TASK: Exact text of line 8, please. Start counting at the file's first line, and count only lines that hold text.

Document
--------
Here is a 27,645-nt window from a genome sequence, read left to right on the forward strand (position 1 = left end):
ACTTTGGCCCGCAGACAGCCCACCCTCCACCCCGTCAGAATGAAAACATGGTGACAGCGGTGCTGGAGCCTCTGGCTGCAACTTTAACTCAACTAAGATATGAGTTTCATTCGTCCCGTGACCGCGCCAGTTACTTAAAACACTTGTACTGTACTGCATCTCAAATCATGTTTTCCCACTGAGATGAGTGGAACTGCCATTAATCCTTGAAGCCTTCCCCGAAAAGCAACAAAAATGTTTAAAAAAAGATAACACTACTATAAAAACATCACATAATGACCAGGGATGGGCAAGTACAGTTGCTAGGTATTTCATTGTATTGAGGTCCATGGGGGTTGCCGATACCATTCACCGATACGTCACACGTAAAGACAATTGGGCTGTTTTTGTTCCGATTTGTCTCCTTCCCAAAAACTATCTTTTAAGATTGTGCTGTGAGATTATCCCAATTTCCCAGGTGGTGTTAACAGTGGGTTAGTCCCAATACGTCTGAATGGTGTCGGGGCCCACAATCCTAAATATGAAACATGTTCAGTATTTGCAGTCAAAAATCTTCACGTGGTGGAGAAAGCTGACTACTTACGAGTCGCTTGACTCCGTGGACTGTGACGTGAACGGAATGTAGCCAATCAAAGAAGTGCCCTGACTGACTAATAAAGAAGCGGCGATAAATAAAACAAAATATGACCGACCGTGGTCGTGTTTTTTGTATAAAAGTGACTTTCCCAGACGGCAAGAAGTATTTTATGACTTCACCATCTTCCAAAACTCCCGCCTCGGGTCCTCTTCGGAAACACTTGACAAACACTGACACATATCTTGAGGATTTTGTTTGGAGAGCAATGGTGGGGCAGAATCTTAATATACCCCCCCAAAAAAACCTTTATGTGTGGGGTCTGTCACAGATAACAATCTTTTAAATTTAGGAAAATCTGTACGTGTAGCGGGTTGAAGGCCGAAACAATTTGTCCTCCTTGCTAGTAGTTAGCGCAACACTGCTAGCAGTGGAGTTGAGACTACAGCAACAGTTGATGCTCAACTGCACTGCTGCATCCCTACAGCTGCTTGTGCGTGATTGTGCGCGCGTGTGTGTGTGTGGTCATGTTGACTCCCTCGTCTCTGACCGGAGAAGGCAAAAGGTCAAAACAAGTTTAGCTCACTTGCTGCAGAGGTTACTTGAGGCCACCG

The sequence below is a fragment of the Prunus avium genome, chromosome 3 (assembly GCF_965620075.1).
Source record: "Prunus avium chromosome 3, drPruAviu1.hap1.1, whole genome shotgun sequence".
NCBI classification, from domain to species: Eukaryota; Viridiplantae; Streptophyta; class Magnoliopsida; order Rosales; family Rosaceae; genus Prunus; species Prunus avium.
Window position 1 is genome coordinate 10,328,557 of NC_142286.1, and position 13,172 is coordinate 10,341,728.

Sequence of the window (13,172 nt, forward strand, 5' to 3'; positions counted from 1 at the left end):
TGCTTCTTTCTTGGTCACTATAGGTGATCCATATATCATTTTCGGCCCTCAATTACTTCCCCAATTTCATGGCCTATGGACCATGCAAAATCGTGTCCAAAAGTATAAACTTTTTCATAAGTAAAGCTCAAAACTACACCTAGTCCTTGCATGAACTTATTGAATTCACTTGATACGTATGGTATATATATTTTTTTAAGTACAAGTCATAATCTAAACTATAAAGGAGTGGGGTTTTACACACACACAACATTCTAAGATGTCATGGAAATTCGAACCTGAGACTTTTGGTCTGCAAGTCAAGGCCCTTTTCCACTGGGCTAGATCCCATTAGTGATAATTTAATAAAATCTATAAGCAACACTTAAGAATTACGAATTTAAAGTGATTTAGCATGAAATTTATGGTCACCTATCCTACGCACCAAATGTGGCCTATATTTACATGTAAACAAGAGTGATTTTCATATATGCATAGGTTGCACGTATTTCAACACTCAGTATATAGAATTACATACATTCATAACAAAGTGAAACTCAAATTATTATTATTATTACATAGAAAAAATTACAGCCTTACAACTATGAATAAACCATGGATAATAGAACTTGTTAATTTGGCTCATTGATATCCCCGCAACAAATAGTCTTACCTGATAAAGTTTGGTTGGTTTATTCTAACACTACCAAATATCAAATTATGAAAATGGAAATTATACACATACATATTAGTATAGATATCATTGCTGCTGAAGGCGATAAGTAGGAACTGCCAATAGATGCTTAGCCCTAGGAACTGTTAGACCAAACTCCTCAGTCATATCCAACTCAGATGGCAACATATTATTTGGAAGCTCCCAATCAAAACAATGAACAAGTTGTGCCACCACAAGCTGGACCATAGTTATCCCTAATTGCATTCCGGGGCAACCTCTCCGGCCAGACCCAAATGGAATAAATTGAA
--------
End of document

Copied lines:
TGCTTCTTTCTTGGTCACTATAGGTGATCCATATATCATTTTCGGCCCTCAATTACTTCCCCAATTTCATGGCCTATGGACCATGCAAAATCGTGTCCAAAAGTATAAACTTTTTCATAAGTAAAGCTCAAAACTACACCTAGTCCTTGCATGAACTTATTGAATTCACTTGATACGTATGGTATATATATTTTTTTAAGTACAAGTCATAATCTAAACTATAAAGGAGTGGGGTTTTACACACACACAACATTCTAAGATGTCATGGAAATTCGAACCTGAGACTTTTGGTCTGCAAGTCAAGGCCCTTTTCCACTGGGCTAGATCCCATTAGTGATAATTTAATAAAATCTATAAGCAACACTTAAGAATTACGAATTTAAAGTGATTTAGCATGAAATTTATGGTCACCTATCCTACGCACCAAATGTGGCCTATATTTACATGTAAACAAGAGTGATTTTCATATATGCATAGGTTGCACGTATTTCAACACTCAGTATATAGAATTACATACATTCATAACAAAGTGAAACTCAAATTATTATTATTATTACATAGAAAAAATTACAGCCTTACAACTATGAATAAACCATGGATAATAGAACTTGTTAATTTGGCTCATTGATATCCCCGCAACAAATAGTCTTACCTGATAAAGTTTGGTTGGTTTATTCTAACACTACCAAATATCAAATTATGAAAATGGAAATTATACACATACATATTAGTATAGATATCATTGCTGCTGAAGGCGATAAGTAGGAACTGCCAATAGATGCTTAGCCCTAGGAACTGTTAGACCAAACTCCTCAGTCATATCCAACTCAGATGGCAACATATTATTTGGAAGCTCCCAATCAAAACAATGAACAAGTTGTGCCACCACAAGCTGGACCATAGTTATCCCTAATTGCATTCCGGGGCAACCTCTCCGGCCAGACCCAAATGGAATAAATTGAA